A recent post on a goldtone tone ring got me thinking . I have a ring roller and have rolled brass rings out of round section brass bar. How would you go about bevelling or rounding over the top edge of a rectangular section brass ring that would be set in a rebate in a rim?
Would you start with profiled brass pre rolling or do you profile the brass once rolled?
In the absence of any fancy metal work lathe , I have a longworth bowl chuck which I suppose I could adapt with spacers to hold a rolled ring with the top surface proud and use some sort of file/abrasive to profile the top edge. Might get a bit hot!
I polish and profile mine on the same lathe I use for rims. The hoop has to be flat to get a consistent result, but I simply use a file, then sandpaper until I get it how I want it. You do have to move the sanding block or file, and do it in in short increments to avoid getting hot.
I've used carbide bearing guided router bits to produce 1/8" or 3/16" round over edges on brass many times. It's quite easy and no big deal. It is necessary to take lighter cuts and reduce your router speed and material feed rate. As an example, for a 3/16" radius roundover it's quick and easy to make 3 passes, raising the bit 1/16" for each pass until you achieve your final 3/16" depth (when using a table-mounted router).
The companies that produce commercial router bits have specialty carbide bits for non-ferrous metal which have a slightly different relief angle, but standard bits work fine.
Personal protective equipment and the standard safety precautions are mandatory, no different than if you're using wood.
I've also sanded the edge profile, but that takes more time and care with maintaining the correct shape.
For tone rings I switched to using round brass rod a long time ago, both for ease of use, cost, reduced labor in bending and shaping, and because there's such a minimal amount of difference in the produced tone.
I've recently begun doing it, and so far I've used the router table as Rudy describes. I use a 1/8" roundover bit for what I'm doing and have done it with one pass, but a very slow feed rate. With wood I am concerned about feeding too slowly and getting burn marks on the wood, but I don't think that is an issue with brass. It does make me a bit nervous because my fingers are so close to the table surface, I prefer applications where they're higher up and out of the plane of the router bit, but with care it's safe enough, I guess. The other thing I noticed is that the brass chips fly much further than wood, so a lot more vacuuming is required after routing to clean up the mess. Zach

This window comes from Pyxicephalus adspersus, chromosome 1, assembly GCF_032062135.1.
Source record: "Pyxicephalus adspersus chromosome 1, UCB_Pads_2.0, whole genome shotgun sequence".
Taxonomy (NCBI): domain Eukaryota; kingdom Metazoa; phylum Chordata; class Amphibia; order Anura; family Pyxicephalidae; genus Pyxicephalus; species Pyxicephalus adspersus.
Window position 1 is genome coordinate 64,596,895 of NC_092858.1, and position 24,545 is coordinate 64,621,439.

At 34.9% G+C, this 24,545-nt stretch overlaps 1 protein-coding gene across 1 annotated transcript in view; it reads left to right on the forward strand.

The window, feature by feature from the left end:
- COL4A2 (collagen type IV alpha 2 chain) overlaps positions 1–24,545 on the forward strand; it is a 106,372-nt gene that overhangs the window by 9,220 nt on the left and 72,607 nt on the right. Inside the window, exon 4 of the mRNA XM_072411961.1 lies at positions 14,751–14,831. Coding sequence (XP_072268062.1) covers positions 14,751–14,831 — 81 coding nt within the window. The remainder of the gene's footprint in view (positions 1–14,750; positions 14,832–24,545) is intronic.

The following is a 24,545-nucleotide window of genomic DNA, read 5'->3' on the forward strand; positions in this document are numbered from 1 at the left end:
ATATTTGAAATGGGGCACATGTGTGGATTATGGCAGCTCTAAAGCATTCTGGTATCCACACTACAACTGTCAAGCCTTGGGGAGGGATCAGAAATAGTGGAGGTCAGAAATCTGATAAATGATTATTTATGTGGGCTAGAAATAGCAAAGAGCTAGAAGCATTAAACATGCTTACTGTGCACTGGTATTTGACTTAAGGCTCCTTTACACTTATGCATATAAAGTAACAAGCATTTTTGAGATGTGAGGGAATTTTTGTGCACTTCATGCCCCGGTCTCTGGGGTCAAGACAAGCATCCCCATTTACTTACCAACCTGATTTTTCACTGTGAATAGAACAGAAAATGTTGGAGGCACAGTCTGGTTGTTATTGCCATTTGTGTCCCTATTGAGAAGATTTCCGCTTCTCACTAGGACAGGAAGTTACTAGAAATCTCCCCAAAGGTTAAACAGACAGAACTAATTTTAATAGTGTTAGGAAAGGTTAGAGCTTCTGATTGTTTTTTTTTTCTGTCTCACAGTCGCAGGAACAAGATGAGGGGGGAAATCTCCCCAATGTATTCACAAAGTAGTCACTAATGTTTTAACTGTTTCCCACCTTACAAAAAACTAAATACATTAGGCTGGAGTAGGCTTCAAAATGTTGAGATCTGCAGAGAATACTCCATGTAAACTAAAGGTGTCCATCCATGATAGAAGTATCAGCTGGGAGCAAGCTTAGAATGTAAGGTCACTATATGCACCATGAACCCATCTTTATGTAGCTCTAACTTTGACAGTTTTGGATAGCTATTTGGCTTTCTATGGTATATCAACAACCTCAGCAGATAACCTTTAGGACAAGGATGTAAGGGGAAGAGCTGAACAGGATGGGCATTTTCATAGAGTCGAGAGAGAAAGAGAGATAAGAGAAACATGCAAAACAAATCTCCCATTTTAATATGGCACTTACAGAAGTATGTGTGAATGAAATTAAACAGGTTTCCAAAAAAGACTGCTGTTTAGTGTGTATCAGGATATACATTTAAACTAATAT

I don't have a lathe, but I would guess the process would take about 15 minutes using a single cut 10" mill file and a vise. Take long strokes along the circumference. After roughing it out with the file, it could be polished with a soft sandpaper block. Finishing on a buffing wheel would be optional.
All of you are correct in your own paths. And as it should be.
Until I had a customer who is a real machinist who was rather shocked that I didn't know this as an adaptive sub-genius like all of us including the good person who posted.
Real machinists use a simple hand held tool that is available, I can't remember now, just look it up in the right place.
Where there is a wheel, there is an avenue. Some are monorail minds. All good rails need a wheel.
Really funny to me now, hell, I had a fire for about 1 second until the router died a sickening death, like "HEeeeeeelllpppppp.... I sucked brass chips up into a perfectly good router. A big one, not upside down, not sanding pieces difficult to get out of one's eye!!!
Just watch yourselves, someone might get hurt, I didn't , Old Pappy is very valuable to me. The rest of you can rip what you sew.
I love you all, not everything you do.
Watu wa Tai. Jambo Rafiki.
If you don't I'll ask the Watu wa Tembo. Get busy and build some coolest stuff known to this century. It's OUR job.
Until they try, many craftsmen don't realize how accurate the hand and eye can be when shaping things like wood or metal. Using a smoothing plane and felt sanding block, I can shape the back of a resonator into a curve that looks like it was machined. It's really not that difficult.
The most accurate hand work I have ever done was to grind an 8" astronomical telescope mirror into a perfect paraboloid with a focal length of 42" and a surface accuracy of two millionths of an inch. This was achieved by doing nothing more than rubbing two glass discs together with a sprinkle of carbide grinding powder between the discs. After grinding, I went on to polish the discs with an equally simple technique. No power tools or specialty hand tools needed. Here's a photo I took through the scope I made with that mirror.
The point is, don't sell yourself short in the level of accuracy possible with simple hand tools. Look at some of the incredible jade carvings from ancient China. Or the artistry of 13th century Japanese swords. It's possible to take your work to places you never thought possible, until you try.